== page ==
Why should everyone, including Aamir Khan, say the most perfectly worded, politically correct, lawyer-vetted things in public, even if they may think otherwise privately?
Before Aamir Khan, there was Kamal Haasan. Frustrated by forces that were preventing the release of his mega-budget production Vishwarooopam in Tamil Nadu, the actor said he was contemplating leaving the state, the country even, and settling down someplace more secular. The announcement was picked up by some sections of the media – not all, understandably. After all, this was but a Tamil actor, a Tamil movie. When even the devastating floods in Tamil Nadu have received but a drizzle of national coverage, how can the release of a film that will be seen mostly by south Indians be of national importance? This isn’t cynicism. This is truth. Because when Aamir Khan made a similar statement – about insecurity, about fear, about his wife wondering if they should leave the country and settle elsewhere – the entire nation, media channels everywhere, reacted as if the actor had ripped up the tricolour and used it as confetti in a song sequence in one of his films.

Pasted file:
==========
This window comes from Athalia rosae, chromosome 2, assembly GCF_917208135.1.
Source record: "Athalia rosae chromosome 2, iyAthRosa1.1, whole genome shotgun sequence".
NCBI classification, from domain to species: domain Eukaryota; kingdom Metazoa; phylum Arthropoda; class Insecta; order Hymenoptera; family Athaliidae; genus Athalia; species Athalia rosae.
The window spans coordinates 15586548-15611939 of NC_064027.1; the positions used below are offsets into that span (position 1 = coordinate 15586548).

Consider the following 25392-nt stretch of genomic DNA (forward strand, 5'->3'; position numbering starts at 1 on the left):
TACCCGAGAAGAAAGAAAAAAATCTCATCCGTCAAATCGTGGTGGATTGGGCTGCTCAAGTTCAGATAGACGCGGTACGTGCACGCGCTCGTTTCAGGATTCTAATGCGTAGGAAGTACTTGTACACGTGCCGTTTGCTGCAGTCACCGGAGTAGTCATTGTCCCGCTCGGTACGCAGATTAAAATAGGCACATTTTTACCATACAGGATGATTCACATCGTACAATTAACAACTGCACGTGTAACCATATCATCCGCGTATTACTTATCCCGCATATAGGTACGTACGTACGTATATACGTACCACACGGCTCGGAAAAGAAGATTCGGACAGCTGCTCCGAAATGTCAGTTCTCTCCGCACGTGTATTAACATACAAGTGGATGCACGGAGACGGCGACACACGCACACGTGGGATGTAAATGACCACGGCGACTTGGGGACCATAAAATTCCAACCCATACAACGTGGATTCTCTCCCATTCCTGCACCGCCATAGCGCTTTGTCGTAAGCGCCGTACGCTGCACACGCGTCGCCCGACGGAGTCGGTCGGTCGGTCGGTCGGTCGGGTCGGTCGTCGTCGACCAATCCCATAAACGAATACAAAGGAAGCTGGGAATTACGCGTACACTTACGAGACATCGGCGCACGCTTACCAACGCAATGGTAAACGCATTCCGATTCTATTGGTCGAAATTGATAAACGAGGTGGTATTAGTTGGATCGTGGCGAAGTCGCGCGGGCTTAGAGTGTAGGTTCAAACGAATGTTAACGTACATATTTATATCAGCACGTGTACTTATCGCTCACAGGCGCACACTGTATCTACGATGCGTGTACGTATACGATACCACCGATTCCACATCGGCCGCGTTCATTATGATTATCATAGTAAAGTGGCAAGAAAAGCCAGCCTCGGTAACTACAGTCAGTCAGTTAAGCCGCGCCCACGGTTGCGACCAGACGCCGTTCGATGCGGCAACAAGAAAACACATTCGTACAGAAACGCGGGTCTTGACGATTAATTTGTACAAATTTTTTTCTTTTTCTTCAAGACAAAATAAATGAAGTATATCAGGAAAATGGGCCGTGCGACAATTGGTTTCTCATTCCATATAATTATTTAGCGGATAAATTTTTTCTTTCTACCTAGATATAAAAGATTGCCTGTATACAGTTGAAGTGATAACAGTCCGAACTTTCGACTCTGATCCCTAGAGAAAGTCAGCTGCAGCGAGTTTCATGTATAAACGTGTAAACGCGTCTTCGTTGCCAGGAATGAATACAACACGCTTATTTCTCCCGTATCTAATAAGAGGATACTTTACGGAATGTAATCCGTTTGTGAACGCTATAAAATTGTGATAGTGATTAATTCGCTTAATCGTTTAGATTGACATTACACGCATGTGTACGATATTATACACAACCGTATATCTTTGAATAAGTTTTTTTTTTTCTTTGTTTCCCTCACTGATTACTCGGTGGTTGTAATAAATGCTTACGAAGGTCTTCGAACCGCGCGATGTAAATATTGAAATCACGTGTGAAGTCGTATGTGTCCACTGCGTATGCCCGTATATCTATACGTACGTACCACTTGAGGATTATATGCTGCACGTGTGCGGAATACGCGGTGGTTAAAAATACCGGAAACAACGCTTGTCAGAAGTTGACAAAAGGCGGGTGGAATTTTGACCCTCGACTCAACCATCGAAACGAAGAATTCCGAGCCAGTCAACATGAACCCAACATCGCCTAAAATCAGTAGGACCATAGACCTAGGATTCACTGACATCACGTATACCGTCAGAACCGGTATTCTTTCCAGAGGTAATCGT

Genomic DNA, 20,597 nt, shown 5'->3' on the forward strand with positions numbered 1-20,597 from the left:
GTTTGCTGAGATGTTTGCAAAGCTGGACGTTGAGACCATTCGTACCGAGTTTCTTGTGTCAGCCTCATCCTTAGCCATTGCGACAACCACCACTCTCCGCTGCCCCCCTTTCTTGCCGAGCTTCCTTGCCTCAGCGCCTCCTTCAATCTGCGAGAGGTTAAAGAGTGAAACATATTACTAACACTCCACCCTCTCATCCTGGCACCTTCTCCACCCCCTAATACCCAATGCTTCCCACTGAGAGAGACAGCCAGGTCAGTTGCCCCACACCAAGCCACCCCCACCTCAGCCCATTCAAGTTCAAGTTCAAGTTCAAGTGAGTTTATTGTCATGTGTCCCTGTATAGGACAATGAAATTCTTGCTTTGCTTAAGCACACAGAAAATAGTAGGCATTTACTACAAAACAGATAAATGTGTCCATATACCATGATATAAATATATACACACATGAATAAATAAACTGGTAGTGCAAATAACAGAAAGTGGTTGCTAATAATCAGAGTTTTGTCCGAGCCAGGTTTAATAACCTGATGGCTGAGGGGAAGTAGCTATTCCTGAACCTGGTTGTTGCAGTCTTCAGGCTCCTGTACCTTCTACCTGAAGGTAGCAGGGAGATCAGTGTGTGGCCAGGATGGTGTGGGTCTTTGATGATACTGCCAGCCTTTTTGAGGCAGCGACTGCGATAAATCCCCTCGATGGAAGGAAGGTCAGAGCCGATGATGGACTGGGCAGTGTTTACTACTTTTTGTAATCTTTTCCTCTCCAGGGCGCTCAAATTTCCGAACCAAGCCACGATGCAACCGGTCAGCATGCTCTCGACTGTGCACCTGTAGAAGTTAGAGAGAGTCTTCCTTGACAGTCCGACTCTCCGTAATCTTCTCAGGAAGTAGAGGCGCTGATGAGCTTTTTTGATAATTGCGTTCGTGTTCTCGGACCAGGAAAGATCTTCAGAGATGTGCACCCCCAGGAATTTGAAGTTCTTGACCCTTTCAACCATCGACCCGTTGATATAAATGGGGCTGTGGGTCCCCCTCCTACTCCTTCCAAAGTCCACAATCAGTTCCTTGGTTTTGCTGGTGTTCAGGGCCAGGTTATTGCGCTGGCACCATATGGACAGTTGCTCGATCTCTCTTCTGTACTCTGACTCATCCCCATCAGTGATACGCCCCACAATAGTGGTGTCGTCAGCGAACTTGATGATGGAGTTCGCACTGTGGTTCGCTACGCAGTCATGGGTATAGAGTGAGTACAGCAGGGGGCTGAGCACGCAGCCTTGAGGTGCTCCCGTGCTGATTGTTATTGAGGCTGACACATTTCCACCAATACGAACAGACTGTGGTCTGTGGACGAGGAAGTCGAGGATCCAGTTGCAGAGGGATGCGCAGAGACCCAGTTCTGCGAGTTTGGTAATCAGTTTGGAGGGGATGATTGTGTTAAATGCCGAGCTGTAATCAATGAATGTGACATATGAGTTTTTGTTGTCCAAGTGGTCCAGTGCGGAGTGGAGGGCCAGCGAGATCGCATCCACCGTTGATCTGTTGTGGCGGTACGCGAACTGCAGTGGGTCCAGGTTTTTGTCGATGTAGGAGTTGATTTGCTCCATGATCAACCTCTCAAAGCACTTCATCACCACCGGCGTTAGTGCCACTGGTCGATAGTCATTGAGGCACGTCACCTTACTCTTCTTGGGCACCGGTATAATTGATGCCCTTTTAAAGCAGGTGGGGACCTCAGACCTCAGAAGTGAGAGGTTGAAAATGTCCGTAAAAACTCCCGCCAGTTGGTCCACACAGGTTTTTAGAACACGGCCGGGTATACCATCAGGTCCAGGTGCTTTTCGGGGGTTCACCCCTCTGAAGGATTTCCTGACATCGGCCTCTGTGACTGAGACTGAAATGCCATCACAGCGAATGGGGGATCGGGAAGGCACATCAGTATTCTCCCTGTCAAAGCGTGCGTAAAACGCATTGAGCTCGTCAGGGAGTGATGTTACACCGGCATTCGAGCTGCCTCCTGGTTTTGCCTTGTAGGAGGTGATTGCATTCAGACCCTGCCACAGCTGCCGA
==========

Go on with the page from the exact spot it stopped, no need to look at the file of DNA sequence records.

But this isn’t about how one artist’s anguish is deemed more important than another’s. This is about something much less exciting. This is about garden-variety freedom of expression – for if we examine the context, there isn’t really much opportunity for outrage. One, these statements came during a freewheeling discussion at an awards ceremony. It wasn’t a speech. It wasn’t an address. It wasn’t inflammatory rhetoric. Two, Aamir Khan is not a politician. He is not a Harvard-educated intellectual. He is not a political op-ed columnist. He is an artist, a concerned citizen, a Muslim married to a Hindu, a father, a human being – and some combination of all this came out in what he said. Three, he said other things as well. For instance, when political columnist Tavleen Singh asked a question about the Paris attacks and Islam, he replied, “A person who is holding a Quran and killing people, he may feel [he] is doing an Islamic act, but as a Muslim I don’t feel he is doing an Islamic act… He is a terrorist and we should recognise him as a terrorist. My problem is not just with the ISIS, but it is with that kind of thinking… This extreme thinking is what I worry about.”